I guess the build up to the appointment was worse than the actual appointment itself. I’d had an MRI many years ago, so I knew what to expect regarding the awfully loud sounds. But my episode of anxiety during my CT scan last year (thanks to claustrophobia and the burning sensation from the contrast) made me nervous. I also had the added stress of having to lay on my stomach for 30 minutes (what if I get bile reflux or my breakfast decides to creep back up?) I was even (irrationally) worried incase a metal object had been accidentally left inside of me during surgery, and would be ripped out during the scan! 🙈 Anxiety is a bitch like that… You get all kinds of irrational thoughts running through your head.

Anyway, the scan itself was fine. My boobs were placed into individual slots and my face into a hole so that I could watch TV – “Poirot” of all things, with Norwegian subtitles. At least it gave me something to focus on! I was even given headphones so that I could listen to the radio, but the sounds of the machine drowned everything out. Instead, I just tried to imagine the weird sounds were some techno bangers and had myself a mini rave!

I received a call 4 days later to inform me that they hadn’t found anything of concern from the MRI, but that they wanted to take some biopsies from the lump that they initially found in January.

On Monday, I went to the hospital for my appointment. Before the procedure, the Doctor explained to me what they were going to do and gave me two shots of local anaesthesia. The first needle stung quite a bit, but it got to work fairly quickly so I didn’t feel the second one, along with the incision they made. Luckily, I didn’t feel the biopsy needle either. I was however, feeling really dizzy and thought I was going to pass out at one point. Not sure if it was caused by anxiety, the local anaesthesia or a combination of the two. After the first biopsy, I looked down and it was a bloodbath! My chest was covered in blood, which only made me feel worse. So for the remainder of my time there, I just made sure to focus on the ceiling. They checked the sample and decided to take a second biopsy just to be sure.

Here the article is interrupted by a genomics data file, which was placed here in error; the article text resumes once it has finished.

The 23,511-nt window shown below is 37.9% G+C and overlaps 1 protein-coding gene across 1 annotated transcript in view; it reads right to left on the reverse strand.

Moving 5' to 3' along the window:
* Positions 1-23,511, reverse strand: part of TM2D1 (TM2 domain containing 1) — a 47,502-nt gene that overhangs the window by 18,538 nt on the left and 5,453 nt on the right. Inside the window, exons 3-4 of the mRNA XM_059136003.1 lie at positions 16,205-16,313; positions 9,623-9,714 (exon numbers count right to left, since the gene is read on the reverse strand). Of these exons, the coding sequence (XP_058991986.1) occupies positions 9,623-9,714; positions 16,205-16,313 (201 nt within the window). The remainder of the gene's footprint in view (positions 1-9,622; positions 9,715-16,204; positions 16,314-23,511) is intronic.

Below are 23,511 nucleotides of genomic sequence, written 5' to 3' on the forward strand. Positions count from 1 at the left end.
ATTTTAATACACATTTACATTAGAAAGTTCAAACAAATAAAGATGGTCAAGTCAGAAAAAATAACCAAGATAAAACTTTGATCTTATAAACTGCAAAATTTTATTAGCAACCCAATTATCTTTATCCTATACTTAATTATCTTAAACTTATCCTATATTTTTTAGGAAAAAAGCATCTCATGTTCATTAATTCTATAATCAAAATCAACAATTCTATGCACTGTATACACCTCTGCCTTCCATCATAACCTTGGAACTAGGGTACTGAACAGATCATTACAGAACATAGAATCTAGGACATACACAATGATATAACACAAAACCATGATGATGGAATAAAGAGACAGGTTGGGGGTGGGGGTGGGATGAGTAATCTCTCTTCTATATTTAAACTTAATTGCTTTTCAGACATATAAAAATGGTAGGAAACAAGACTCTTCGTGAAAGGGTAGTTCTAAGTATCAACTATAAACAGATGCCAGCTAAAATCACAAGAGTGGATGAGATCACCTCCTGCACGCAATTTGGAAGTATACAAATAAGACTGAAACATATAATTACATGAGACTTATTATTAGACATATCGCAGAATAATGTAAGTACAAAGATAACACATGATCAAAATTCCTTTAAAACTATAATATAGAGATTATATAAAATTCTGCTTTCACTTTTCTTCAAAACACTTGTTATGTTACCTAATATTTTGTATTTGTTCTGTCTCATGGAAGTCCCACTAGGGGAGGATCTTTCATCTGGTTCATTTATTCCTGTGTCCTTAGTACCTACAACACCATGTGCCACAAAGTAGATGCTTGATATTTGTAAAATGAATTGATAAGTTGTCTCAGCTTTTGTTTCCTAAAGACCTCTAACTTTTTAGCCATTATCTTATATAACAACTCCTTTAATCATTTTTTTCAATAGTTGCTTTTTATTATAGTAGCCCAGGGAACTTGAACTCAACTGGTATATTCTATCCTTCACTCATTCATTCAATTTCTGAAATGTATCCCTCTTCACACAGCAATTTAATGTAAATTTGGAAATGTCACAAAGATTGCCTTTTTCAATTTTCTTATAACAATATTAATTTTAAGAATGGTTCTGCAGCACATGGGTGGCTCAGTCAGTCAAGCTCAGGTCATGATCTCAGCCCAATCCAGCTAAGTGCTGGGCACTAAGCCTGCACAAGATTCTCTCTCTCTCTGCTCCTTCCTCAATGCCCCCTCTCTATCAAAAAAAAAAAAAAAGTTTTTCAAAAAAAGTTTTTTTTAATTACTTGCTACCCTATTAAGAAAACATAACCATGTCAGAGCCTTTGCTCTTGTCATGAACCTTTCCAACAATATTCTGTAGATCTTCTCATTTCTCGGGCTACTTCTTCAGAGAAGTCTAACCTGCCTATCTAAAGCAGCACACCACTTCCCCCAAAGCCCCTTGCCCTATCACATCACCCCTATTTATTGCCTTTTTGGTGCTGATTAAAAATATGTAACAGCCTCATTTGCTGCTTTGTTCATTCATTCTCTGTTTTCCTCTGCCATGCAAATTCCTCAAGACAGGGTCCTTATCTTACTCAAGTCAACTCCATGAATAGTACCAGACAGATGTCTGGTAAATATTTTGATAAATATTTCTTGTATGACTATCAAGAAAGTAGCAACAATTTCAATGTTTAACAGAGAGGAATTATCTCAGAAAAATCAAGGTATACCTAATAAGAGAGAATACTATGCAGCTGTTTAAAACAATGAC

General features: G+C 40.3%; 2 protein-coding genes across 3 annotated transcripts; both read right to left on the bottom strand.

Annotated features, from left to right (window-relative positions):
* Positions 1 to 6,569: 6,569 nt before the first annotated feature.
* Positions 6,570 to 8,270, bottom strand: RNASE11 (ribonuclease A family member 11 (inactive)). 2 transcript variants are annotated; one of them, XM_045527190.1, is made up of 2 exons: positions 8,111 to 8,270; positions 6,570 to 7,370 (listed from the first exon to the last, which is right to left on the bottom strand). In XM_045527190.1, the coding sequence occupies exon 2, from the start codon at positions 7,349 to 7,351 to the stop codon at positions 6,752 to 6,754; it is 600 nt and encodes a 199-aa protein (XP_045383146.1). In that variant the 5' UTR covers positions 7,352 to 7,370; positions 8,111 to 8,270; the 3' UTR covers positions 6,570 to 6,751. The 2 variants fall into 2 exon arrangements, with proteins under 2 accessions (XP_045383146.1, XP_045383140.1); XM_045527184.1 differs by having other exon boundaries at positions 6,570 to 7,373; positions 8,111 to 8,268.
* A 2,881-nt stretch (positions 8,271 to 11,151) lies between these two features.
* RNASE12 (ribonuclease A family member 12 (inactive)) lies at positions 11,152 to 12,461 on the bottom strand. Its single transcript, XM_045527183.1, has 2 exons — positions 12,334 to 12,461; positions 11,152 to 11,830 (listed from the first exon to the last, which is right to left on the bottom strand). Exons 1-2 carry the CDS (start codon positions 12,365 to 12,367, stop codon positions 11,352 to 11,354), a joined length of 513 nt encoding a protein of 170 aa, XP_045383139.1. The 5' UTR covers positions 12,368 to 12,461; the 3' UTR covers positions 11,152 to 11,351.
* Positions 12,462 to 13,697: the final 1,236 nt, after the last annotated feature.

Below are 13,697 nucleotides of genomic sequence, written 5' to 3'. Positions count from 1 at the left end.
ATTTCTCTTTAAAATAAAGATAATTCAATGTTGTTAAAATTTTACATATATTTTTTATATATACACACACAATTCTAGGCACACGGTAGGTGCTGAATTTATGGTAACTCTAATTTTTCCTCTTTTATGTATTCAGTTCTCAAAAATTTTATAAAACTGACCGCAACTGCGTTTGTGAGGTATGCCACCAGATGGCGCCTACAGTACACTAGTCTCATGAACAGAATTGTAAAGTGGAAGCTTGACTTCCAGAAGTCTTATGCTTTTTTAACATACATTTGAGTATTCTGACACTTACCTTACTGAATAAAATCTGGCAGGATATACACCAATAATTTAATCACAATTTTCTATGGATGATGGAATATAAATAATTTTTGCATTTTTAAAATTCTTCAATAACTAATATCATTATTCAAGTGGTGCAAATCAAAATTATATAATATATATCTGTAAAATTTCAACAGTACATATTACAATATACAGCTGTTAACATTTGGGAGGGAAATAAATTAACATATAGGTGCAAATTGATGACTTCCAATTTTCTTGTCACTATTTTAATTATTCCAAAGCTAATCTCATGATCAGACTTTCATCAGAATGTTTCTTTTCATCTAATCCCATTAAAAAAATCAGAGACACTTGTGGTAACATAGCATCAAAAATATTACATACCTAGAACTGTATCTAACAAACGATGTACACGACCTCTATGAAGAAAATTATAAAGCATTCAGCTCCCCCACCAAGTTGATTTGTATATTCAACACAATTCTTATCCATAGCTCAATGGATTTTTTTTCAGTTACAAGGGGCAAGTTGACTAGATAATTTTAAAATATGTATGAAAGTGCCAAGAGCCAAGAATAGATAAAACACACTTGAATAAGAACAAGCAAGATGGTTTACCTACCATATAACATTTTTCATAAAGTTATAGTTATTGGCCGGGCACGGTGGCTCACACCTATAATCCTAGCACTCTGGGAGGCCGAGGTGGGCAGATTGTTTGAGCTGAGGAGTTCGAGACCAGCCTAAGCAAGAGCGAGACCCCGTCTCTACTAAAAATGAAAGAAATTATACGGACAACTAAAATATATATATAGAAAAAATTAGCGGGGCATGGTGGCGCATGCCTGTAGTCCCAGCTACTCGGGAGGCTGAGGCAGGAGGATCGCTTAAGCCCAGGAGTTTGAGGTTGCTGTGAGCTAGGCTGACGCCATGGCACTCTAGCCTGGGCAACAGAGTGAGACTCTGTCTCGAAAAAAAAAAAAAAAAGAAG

Luckily, the bruising and pain afterwards was very minimal. I wasn’t sure what to expect as I’d seen others with MASSIVE bruises after their biopsies! So now I play the waiting game, one I’ll never get good at and just hope that all is normal and that this is the last of invasive tests for 2018. 🤞🍀